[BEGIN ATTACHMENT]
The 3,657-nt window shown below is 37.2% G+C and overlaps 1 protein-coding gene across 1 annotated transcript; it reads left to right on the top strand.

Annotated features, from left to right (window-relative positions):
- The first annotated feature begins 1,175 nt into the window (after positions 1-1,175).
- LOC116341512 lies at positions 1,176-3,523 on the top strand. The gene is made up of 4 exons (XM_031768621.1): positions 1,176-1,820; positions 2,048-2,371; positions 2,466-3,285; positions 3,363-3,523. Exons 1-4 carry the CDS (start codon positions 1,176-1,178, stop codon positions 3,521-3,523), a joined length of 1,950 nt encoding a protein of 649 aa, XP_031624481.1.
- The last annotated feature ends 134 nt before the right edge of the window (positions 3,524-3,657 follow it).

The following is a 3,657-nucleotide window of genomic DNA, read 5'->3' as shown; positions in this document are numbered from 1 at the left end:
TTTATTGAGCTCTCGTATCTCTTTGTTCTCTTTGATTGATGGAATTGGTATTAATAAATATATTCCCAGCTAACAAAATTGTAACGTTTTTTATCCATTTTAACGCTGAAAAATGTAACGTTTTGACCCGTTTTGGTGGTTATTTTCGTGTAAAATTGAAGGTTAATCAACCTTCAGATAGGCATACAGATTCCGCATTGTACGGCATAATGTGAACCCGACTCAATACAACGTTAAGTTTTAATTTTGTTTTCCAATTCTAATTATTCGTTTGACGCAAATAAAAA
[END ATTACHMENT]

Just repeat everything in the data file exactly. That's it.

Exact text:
The 3,657-nt window shown below is 37.2% G+C and overlaps 1 protein-coding gene across 1 annotated transcript; it reads left to right on the top strand.

Annotated features, from left to right (window-relative positions):
- The first annotated feature begins 1,175 nt into the window (after positions 1-1,175).
- LOC116341512 lies at positions 1,176-3,523 on the top strand. The gene is made up of 4 exons (XM_031768621.1): positions 1,176-1,820; positions 2,048-2,371; positions 2,466-3,285; positions 3,363-3,523. Exons 1-4 carry the CDS (start codon positions 1,176-1,178, stop codon positions 3,521-3,523), a joined length of 1,950 nt encoding a protein of 649 aa, XP_031624481.1.
- The last annotated feature ends 134 nt before the right edge of the window (positions 3,524-3,657 follow it).

The following is a 3,657-nucleotide window of genomic DNA, read 5'->3' as shown; positions in this document are numbered from 1 at the left end:
TTTATTGAGCTCTCGTATCTCTTTGTTCTCTTTGATTGATGGAATTGGTATTAATAAATATATTCCCAGCTAACAAAATTGTAACGTTTTTTATCCATTTTAACGCTGAAAAATGTAACGTTTTGACCCGTTTTGGTGGTTATTTTCGTGTAAAATTGAAGGTTAATCAACCTTCAGATAGGCATACAGATTCCGCATTGTACGGCATAATGTGAACCCGACTCAATACAACGTTAAGTTTTAATTTTGTTTTCCAATTCTAATTATTCGTTTGACGCAAATAAAAA